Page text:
Though we all know that the humble island is an intrinsic part of the kitchen, working out the perfect dimensions for this feature isn't such common knowledge.
The beating heart of every kitchen, an island serves both practically and aesthetically; offering an extra surface for coffee, canapé, and cocktail preparation, all as it adds design dimension and an abundance of opportunity for a convivial atmosphere.
There is more to consider when looking at how to choose the right-sized kitchen island, and getting it wrong is something we would all rather avoid. So to help understand how we should work out the optimum island size for a kitchen, experts have recommended some concrete guidelines that will stand for every household, alongside more flexible approaches that will depend mostly on your home's unique needs.
How to find the kitchen island size best suited to your space
There is no denying the excitement that comes with planning a kitchen island, and to ensure that this feature meets your expectations, you will want to pay attention to all of the finer details. Keeping the intended purpose of your island at the forefront of your design decisions is key. Here is the first 'rule of thumb' plus, other key dos, don'ts, and outright mistakes to avoid when working out the kitchen island size best suited to your space:
1. Maintain at least 36 inches of clearance space around the island
When picking from the different island types, you will have considered your kitchen's layout and dimensions first, and this goes hand in hand with finding the best size for your island too, as clearance space is of utmost importance.
‘Determining the optimal size for a kitchen island depends on the overall layout and dimensions of your kitchen area,’ says Kati Curtis, Principle of Interior Design Firm Kati Curtis Design.
‘To guarantee functionality and ease of movement, a rule of thumb is to maintain at least 36-48 inches of clear space around all sides of the island,' continues Curtis.
Kati energizes spaces with a fearless commitment to pattern and texture, color and motif. That commitment is invigorated by friends, mentors, and clients who share her design passions and passion for design. It’s reinvigorated by Kati’s chronic and incurable travel-bug, which has taken her around the world. Kati's work has been featured in Architectural Digest, The Wall Street Journal, The New York Times, and Interior Design Magazine, among many others.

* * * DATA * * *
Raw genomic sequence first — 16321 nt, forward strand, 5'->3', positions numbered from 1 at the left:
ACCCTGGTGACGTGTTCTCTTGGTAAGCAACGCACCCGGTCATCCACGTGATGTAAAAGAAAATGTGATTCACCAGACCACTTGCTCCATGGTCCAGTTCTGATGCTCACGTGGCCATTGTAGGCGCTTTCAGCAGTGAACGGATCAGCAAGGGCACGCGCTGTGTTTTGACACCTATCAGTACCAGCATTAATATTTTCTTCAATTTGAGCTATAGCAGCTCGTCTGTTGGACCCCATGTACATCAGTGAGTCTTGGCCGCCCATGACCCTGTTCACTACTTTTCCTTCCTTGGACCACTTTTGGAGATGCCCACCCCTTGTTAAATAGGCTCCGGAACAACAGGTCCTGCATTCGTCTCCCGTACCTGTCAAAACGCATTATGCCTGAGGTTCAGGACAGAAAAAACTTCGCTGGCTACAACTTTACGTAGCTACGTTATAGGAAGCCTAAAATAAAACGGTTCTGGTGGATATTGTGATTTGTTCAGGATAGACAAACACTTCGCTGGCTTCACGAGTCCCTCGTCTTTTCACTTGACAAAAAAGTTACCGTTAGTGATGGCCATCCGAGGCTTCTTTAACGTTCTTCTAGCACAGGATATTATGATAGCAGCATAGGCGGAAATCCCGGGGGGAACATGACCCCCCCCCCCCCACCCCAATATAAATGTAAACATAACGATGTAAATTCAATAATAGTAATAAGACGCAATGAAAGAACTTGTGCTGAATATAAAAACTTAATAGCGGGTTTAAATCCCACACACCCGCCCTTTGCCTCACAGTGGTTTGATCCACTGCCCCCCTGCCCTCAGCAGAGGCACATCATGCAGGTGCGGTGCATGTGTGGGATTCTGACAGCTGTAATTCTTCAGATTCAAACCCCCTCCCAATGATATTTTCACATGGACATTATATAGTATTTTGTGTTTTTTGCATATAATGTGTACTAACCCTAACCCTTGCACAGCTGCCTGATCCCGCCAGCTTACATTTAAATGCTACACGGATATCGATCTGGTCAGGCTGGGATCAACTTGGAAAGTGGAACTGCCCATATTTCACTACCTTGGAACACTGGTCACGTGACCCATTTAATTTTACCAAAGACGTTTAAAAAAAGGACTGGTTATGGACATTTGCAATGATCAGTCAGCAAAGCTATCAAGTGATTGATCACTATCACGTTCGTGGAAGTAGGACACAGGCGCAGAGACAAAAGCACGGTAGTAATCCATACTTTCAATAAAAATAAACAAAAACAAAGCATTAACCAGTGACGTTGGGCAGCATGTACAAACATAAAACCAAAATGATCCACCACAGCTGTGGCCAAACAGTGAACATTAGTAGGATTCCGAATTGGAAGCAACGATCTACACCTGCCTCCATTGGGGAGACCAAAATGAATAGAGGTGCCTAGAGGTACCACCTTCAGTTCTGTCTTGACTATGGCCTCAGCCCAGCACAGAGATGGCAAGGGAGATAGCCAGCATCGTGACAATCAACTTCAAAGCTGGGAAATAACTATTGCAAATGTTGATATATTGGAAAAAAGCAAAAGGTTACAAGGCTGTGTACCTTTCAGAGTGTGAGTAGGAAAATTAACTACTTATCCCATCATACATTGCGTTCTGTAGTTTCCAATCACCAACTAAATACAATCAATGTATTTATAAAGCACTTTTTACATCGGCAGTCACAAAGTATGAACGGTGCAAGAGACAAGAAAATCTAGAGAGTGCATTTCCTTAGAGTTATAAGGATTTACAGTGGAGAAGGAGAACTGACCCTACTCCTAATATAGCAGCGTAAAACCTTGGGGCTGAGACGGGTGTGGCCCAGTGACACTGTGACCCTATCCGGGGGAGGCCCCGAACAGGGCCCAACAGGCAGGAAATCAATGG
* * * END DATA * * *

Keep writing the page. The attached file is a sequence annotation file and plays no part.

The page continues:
This is also interior designer Olivia Erwin Rosenthal's, specific formula to follow when finding a kitchen island best suited to your space: 'Yes, the rule of thumb is no less than 36” of clearance around the island.'
Erwin Rosenthal then recommends working from the inside out to determine the best kitchen island size to suit your unique space. Consider, 'how much seating, how much storage, appliances and so on.' This leads us to our next point.
Olivia Erwin is an award-winning interior design firm based in Los Angeles & New Orleans. Founded by Olivia, it stands at the forefront of the interior design industry, crafting exquisite, high-end residential and commercial projects that transcend borders worldwide.
Over the years, Olivia has honed her skills to a razor's edge, developing a distinctive style that marries luxury with functionality. Olivia's designs are characterized by a keen attention to detail, an impeccable sense of proportion, and a deep understanding of her clients' unique needs and aspirations.
2. Always accommodate for comfortable seating and workflow
An island deserves to be designed with seating in mind. So be sure to allow for comfortably positioned barstools, as well as for adequate space atop the counter for dining itself and/or food preparation.
Lukas Berezowiec, the CEO of No Triangle Studio says: 'Consider your desired workflow. Islands between 40-80 inches wide will allow you accessible circulation and anything wider risks bottlenecks. I prefer a 72-inch span which gives you ample room for cooking tasks without cramping the room,' adds Berezowiec.
When it comes to seating and dining space, Berezowiec recommends specific measurements. 'An overhang of 10-12 inches will comfortably accommodate barstools. Allow 24-30 inches per diner. But don't over-seat as islands are also needed for preparation too.'
Lukas Berezowiec, is the CEO of No Triangle Studio. Lukas has a Masters Degree in Architecture and a background in design and design communication fields. No Triangle Studio is an L.A.-based professional 3D rendering studio that offers a range of services to help real estate developers, architects, and other clients visualize their projects in 3D.
3. Don't make it too big, or too small
There is a fine balance to strike when determining the right kitchen island size for your space. You will know when your kitchen island is too big, as it will feel overwhelming and be more stressful to use – quite the contrary to the seamless cooking and hosting environment you had hoped it would create.
'Finding an island that is too big is a matter of judgment,' says Jay Kallos, SVP of Architecture at Ashton Woods Homes. It truly is a case of finding one that suits your household's needs. Should your island be so deep that it proves difficult to clean and access, it might in fact be too large, he says.